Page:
Technical Validation

The template images

The selected image set and the constructed templates are shown in Fig. 2. Figure 2(a) demonstrates four representative subject images of different genders and ages. Figure 2(b) shows the mean template and std. template created from the selected images. The mean template clearly illustrates the [18F]-FDG distribution in the brain and the std. template represents the inter-subject metabolic variances. As the std. template shows, the frontal region has relatively larger variances implying that the participants have more metabolic differences in this area. The combination of the mean and std. templates can be used to calculated voxel-wise z-score values of the user’s patient image. Figure 2(c) demonstrates the fusion view of our mean template and the Chinese2020 MR template, providing combined anatomical and functional reference information for Chinese neuroimage analysis. Figure 2(c) also shows the fusion view of the mean PET template and the brain region labels provided by the Chinese2020 template. These labels can be used for computing the regional uptake in sub-brain structures.

Fig. 2
figure 2

Representative subject images and the constructed template images. (a) Four representative subject images of different ages and genders. (b) The mean template and the standard deviation template. (c) The fusion of the mean PET template and the Chinese2020 MR template (the first row) and the brain region labels of Chinese2020 (the second row).

Template validation

Degenerative brain diseases (e.g., AD and PD) are usually accompanied by abnormal [18F]-FDG metabolism in certain brain regions. Our template data and normal control group images provide the normal range of [18F]-FDG metabolism corresponding to each voxel location in the brain, helping the user to identify regions with abnormal metabolism. To test the reliability of our template for patient data analysis, we conducted an SPM analysis of the AD and PD patients PET images. Retrospective images of the patients were collected from the hospital database and the diseases were diagnosed according to clinical imaging, behaviour and experimental tests. Each single patient image was registered to the mean template and compared to the normal control group images using our Matlab programme and the resultant t-maps are shown in Fig. 3(a,b). The colour-coded areas in the figures indicate the locations where the voxel values of the patient are significantly different from the normal control group (FWE > 0.05). The brightness of the colour represents the t-value. It can be observed from Fig. 3(a) that the t-map of the AD patient has abnormal voxels in the temporal, parietal lobes and posterior corpus callosum, as well as parts of the frontal cortex and cingulate gyrus which are the main regions affected by AD24,25. Similarly, in Fig. 3(b), regional metabolic abnormalities can be seen in the basal ganglia and the temporal lobes of the PD patient. This result coincides well with the pathological characteristics of PD, i.e., cell death in the brain’s basal ganglia is manifested on [18F]-FDG PET as reduced metabolism in the frontal and parietotemporal26.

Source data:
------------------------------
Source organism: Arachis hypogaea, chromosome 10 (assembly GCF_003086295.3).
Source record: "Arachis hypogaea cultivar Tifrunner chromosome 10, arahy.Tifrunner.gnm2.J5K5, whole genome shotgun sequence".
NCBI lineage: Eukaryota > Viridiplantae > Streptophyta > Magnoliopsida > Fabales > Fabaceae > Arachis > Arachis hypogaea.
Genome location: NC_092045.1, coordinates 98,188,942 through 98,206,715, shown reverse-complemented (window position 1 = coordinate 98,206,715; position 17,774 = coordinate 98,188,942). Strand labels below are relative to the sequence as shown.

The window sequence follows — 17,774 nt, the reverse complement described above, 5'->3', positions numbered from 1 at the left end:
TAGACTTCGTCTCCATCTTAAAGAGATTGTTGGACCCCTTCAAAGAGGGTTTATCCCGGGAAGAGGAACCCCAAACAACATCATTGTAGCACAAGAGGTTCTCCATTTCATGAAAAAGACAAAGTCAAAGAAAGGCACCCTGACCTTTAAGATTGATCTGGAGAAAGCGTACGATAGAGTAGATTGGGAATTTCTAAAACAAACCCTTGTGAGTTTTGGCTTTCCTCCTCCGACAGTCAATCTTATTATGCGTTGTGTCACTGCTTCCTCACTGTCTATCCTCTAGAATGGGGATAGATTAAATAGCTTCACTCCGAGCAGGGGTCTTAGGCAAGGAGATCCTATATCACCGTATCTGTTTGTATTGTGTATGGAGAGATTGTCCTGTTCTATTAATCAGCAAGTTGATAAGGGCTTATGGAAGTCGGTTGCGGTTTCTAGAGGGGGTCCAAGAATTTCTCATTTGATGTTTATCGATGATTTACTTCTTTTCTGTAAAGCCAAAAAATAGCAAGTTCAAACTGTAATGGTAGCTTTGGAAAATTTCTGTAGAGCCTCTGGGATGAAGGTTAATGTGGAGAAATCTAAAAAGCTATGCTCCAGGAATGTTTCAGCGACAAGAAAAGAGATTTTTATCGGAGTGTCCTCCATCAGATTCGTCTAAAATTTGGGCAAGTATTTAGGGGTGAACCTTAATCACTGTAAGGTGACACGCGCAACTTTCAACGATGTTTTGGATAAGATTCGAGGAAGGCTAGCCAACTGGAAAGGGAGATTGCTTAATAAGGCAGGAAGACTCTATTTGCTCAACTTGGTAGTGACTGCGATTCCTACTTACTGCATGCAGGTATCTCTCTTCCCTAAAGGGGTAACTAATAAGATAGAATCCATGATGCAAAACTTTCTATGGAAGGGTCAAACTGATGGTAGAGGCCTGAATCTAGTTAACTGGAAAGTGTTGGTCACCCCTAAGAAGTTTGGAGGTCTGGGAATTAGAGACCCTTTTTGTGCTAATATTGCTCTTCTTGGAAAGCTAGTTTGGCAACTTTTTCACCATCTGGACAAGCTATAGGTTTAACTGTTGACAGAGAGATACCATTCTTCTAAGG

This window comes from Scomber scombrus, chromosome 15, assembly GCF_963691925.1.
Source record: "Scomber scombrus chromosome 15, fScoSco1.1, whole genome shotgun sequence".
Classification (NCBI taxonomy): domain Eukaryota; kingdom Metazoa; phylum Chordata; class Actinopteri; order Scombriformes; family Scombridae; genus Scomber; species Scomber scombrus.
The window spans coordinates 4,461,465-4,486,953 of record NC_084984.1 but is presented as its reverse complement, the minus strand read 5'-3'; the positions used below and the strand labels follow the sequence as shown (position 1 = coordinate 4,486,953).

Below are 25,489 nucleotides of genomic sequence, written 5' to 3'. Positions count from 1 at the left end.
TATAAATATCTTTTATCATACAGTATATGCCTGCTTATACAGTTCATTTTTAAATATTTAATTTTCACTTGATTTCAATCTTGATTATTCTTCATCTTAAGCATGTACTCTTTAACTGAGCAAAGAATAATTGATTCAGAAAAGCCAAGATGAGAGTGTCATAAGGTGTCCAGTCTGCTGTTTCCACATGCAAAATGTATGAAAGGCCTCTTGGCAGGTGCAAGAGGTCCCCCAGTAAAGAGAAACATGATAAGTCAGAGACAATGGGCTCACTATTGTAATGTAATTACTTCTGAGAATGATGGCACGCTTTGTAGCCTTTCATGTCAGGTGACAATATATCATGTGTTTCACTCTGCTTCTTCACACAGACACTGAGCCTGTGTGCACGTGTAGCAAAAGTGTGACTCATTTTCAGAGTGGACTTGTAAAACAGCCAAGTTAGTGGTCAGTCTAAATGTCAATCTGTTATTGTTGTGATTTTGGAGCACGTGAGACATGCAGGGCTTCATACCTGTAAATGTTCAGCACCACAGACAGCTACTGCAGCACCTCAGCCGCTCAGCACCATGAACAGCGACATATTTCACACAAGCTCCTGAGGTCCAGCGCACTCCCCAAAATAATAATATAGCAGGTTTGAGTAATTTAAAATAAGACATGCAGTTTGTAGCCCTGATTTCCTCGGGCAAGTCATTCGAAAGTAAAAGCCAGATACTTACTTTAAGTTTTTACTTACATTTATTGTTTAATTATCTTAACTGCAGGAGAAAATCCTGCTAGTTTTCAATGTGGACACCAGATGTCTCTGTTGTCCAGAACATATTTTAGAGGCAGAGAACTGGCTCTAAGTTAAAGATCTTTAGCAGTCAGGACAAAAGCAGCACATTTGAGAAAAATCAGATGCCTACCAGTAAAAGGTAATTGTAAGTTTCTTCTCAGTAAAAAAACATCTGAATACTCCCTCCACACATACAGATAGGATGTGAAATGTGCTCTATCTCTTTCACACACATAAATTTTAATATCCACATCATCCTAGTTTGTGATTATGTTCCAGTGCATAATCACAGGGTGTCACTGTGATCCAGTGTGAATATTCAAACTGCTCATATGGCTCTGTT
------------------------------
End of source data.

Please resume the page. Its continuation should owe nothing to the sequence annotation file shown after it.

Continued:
Fig. 3
figure 3

SPM analysis results (t-maps) of (a) AD and (b) PD patient images. The colour-coded areas indicate the locations where the voxel values of the patient are significantly different from the normal control group (FWE>0.05). The brightness of the colour represents the t-value. (c) Comparison of the voxel |J(x)| distributions resulted from our template and the Caucasian template.

Moreover, to compare our Chinese-specific template with the Caucasian PET template, we registered each of the 116 original PET images to both our template and the Caucasian template of the SPM software. The registration produced deformation vector fields which warped the individual images to the template space. Following the image registration literature27, we computed the Jacobian matrix determinant |J| of the deformation field to quantify the extent of anatomical distortion caused by the registration. For each voxel x in the individual image, the Jacobian matrix determinant |J(x)| denotes the ratio of local volume change at the position of x, e.g., |J(x)| = 1 means isometric transform, |J(x)| = 0.9 indicates 10% volume shrinking and |J(x)| = 1.1 means 10% volume expansion. If the template has a similar brain shape to the individual image, the warping from individual to template should be close to isometric, thus |J(x)| should be close to 1 for most voxels. Therefore, by observing the probability distribution of |J(x)| of all the voxels in the 116 images, we can assess the extent of anatomical distortion induced by the anatomical differences between the individual image and the template. Figure 3(c) compares the |J(x)| distributions resulted from our template and the Caucasian template. Our template resulted in a distribution more centralized to 1 than the Caucasian template. The Caucasian template has a |J(x)| range between 0.4 and 1.8, implying notable local volume shrinking and expansion caused by the inter-population anatomical differences. In contrast, our template results in less extent of distortion because we adopted the average Chinese brain shape from the Chinese2020 atlas.